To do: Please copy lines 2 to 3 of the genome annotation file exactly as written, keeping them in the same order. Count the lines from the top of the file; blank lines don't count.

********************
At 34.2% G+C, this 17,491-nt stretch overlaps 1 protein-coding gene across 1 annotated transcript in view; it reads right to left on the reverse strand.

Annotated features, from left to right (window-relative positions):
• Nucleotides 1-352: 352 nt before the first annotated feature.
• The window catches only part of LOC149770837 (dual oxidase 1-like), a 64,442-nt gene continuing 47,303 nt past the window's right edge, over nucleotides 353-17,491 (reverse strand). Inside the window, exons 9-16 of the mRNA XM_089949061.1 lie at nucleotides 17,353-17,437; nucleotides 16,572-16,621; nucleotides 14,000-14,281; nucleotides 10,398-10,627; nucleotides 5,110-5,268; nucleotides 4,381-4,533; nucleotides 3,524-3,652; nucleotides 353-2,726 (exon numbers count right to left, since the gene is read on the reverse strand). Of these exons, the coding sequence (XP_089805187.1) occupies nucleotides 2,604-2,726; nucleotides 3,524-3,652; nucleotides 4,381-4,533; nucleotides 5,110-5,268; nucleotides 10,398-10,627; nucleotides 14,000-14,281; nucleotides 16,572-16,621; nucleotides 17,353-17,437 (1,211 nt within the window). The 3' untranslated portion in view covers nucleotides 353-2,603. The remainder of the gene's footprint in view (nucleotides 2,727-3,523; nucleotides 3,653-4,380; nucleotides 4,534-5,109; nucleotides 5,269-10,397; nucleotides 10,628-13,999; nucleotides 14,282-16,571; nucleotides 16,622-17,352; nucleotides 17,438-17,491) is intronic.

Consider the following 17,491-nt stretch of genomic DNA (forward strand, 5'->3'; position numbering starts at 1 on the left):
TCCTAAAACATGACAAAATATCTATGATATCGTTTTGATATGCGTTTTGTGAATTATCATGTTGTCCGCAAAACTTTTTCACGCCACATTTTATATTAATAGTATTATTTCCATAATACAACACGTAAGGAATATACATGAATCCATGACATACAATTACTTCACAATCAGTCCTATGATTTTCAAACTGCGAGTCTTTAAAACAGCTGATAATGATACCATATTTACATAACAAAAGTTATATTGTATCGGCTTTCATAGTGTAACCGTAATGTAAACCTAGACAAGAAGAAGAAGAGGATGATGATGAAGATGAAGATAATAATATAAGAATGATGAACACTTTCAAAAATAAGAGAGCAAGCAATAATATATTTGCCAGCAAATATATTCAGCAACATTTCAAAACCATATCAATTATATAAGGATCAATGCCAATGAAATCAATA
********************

Annotated features, from left to right (window-relative positions):
• Nucleotides 1-352: 352 nt before the first annotated feature.